Funding from the programme enabled the young people to buy the rounders kit and gazebo which they can use for future events beyond the end of the programme.
In Southend on Sea, elite badminton player, Suzanne Miller ran virtual sessions for a group of young parents such as Chaney who benefited from one-to-one, personalised support. She also supported a smaller group of young people helping them to build a daily routine, including healthy sleep habits and nutrition. This led to them developing a social action programme that promoted how to improve mental health and wellbeing.
Athlete mentor Suzanne said, “Working with young mums was so positive. We have never had this opportunity, and it really allowed us to mentor in a structured environment that was hugely beneficial to the young mums who otherwise couldn’t access the programme.”
Get on Track at Epsom and Reigate was supported by athlete mentors, Chris Greggory and Hannah Beharry with six young people taking part in the programme across both sites.
Their project focussed on creating a vegetable growing area at Chart Lane in Reigate which supports adults with a range of mental health needs. They worked to clear a wasted space that had become a dumping ground and use it for growing food. The young people benefited from getting outside and active, which was hugely beneficial for improving wellbeing. They came together to finish on a high and celebrated by going paddleboarding and go-karting.
"I've grown stronger and confident within myself again and I want to get back to doing things I am passionate about."
Despite the challenges of the onset of the pandemic and the restrictions which followed, the young people’s wellbeing scores had increased by 21% by the end of the Get on Track for Wellbeing programme*, as well as their ability to remain calm in the face of pressure, which is now reflected in other areas of their lives.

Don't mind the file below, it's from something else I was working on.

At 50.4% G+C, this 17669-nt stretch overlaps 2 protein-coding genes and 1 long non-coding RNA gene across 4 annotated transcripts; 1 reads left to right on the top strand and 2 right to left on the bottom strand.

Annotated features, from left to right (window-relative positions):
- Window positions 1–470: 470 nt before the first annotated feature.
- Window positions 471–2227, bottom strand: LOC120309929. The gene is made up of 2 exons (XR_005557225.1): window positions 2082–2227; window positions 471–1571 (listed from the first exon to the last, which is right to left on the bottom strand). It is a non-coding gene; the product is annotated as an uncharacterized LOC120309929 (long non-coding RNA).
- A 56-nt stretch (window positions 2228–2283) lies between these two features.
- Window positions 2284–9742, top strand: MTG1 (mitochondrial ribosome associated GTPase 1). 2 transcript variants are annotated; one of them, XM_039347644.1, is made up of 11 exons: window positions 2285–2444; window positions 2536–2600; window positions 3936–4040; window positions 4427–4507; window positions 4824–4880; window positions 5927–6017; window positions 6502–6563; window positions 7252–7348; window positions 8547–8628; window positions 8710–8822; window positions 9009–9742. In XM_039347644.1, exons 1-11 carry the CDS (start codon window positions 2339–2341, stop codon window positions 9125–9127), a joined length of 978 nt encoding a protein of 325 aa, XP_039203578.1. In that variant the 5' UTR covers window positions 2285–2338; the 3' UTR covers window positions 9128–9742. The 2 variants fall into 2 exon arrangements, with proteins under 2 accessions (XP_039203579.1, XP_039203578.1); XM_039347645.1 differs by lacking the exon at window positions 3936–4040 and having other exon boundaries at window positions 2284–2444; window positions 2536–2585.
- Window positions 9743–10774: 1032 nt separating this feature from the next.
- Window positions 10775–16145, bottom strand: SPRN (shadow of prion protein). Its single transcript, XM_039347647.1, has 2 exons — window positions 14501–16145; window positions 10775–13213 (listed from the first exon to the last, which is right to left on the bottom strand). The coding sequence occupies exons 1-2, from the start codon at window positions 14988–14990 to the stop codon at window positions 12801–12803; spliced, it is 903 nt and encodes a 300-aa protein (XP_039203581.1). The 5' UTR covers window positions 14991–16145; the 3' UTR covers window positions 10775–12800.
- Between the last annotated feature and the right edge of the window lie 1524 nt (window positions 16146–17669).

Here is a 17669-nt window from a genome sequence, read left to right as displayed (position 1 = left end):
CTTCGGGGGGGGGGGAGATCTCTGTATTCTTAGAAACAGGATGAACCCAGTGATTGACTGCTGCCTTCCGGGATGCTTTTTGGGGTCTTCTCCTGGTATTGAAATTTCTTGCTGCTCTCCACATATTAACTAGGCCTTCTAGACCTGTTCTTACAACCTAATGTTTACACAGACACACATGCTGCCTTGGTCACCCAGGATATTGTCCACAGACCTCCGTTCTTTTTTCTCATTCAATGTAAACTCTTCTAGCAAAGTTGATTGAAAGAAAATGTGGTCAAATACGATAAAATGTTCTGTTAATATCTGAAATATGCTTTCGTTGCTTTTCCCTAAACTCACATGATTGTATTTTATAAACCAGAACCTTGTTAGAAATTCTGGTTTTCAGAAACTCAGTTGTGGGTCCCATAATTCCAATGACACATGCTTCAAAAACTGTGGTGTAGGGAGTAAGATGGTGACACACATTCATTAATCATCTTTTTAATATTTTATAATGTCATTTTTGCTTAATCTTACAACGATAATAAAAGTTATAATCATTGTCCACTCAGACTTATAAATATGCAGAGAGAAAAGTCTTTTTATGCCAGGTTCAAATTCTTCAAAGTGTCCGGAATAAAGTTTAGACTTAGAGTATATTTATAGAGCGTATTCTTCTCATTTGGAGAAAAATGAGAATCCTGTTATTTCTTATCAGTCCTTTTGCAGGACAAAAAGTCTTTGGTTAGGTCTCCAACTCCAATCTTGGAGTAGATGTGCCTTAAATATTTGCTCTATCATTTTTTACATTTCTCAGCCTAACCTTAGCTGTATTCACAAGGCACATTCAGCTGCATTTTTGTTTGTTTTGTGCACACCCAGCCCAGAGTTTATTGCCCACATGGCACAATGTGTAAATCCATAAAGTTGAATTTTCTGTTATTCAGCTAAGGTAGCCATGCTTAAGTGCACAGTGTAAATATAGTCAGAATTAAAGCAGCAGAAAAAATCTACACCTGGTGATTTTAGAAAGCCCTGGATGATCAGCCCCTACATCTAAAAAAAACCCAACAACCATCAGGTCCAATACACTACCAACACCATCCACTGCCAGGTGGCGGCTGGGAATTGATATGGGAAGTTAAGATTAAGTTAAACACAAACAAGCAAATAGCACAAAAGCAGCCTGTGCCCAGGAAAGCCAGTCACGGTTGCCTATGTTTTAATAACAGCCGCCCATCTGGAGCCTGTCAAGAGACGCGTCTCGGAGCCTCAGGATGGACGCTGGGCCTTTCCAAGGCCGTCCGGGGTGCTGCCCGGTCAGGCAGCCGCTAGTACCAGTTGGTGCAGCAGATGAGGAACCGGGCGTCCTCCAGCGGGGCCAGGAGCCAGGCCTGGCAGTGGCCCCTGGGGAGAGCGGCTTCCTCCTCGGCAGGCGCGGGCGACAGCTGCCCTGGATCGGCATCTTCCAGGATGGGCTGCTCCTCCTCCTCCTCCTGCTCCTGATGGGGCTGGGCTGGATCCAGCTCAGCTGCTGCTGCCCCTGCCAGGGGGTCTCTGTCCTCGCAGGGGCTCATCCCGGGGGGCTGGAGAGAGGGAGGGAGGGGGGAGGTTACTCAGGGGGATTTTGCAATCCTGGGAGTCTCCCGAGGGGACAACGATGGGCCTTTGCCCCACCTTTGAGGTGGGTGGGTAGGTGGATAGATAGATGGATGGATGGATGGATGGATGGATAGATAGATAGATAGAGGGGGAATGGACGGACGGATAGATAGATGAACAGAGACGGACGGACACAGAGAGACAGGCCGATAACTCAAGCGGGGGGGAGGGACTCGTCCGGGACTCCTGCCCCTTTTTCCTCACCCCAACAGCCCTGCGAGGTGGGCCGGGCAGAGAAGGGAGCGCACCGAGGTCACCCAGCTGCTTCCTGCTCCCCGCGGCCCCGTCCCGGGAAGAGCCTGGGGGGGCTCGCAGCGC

The programme has also encouraged young people to be more active – participating in a wide range of activities from walking and digging, to yoga and beach-based group sports.
In addition, organising their projects and getting out and about has supported the young people to build better connections with each other and their local communities through volunteering and fundraising. The hope is that the programme has helped the young people build the confidence and skills they need to plan for their futures and move on to their choice of employment, education, or training.
One young person said, “All of the programme has been amazing as I've grown stronger and confident within myself again and I want to get back to doing things I am passionate about”.
Another added; “It has been an amazing journey for me.”
*Young people’s wellbeing is measured using the Short Warwick-Edinburgh Mental Wellbeing Scale (SWEMWBS). The data shows a significant increase in average wellbeing scores from 19.8 out of 35 at the start of the programme to 23.9 at the end, up 21%. This end score is even slightly higher than the national average of 23.6, which is particularly encouraging since the national benchmark was established pre-Covid.